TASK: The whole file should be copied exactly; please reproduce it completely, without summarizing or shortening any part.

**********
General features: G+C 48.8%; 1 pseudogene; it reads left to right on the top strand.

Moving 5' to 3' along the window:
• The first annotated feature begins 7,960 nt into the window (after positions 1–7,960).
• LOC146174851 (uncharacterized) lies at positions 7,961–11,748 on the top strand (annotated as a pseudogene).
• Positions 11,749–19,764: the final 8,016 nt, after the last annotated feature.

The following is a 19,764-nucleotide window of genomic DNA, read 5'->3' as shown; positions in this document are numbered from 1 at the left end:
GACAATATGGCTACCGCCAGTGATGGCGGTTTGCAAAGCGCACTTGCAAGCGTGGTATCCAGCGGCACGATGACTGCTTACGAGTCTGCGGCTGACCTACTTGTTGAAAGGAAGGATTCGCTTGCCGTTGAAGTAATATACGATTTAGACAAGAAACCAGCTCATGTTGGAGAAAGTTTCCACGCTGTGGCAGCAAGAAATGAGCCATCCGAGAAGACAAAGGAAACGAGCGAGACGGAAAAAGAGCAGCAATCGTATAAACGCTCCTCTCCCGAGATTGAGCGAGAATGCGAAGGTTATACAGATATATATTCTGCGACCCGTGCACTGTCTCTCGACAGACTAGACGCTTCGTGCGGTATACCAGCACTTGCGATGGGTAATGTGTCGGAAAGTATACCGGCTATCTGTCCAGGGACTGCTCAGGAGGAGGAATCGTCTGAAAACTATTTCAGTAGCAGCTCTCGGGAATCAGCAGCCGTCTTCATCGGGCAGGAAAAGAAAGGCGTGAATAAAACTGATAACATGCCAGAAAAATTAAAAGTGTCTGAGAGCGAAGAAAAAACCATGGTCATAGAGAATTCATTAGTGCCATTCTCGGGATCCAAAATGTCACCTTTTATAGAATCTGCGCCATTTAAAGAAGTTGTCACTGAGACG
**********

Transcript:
General features: G+C 48.8%; 1 pseudogene; it reads left to right on the top strand.

Moving 5' to 3' along the window:
• The first annotated feature begins 7,960 nt into the window (after positions 1–7,960).
• LOC146174851 (uncharacterized) lies at positions 7,961–11,748 on the top strand (annotated as a pseudogene).
• Positions 11,749–19,764: the final 8,016 nt, after the last annotated feature.

The following is a 19,764-nucleotide window of genomic DNA, read 5'->3' as shown; positions in this document are numbered from 1 at the left end:
GACAATATGGCTACCGCCAGTGATGGCGGTTTGCAAAGCGCACTTGCAAGCGTGGTATCCAGCGGCACGATGACTGCTTACGAGTCTGCGGCTGACCTACTTGTTGAAAGGAAGGATTCGCTTGCCGTTGAAGTAATATACGATTTAGACAAGAAACCAGCTCATGTTGGAGAAAGTTTCCACGCTGTGGCAGCAAGAAATGAGCCATCCGAGAAGACAAAGGAAACGAGCGAGACGGAAAAAGAGCAGCAATCGTATAAACGCTCCTCTCCCGAGATTGAGCGAGAATGCGAAGGTTATACAGATATATATTCTGCGACCCGTGCACTGTCTCTCGACAGACTAGACGCTTCGTGCGGTATACCAGCACTTGCGATGGGTAATGTGTCGGAAAGTATACCGGCTATCTGTCCAGGGACTGCTCAGGAGGAGGAATCGTCTGAAAACTATTTCAGTAGCAGCTCTCGGGAATCAGCAGCCGTCTTCATCGGGCAGGAAAAGAAAGGCGTGAATAAAACTGATAACATGCCAGAAAAATTAAAAGTGTCTGAGAGCGAAGAAAAAACCATGGTCATAGAGAATTCATTAGTGCCATTCTCGGGATCCAAAATGTCACCTTTTATAGAATCTGCGCCATTTAAAGAAGTTGTCACTGAGACG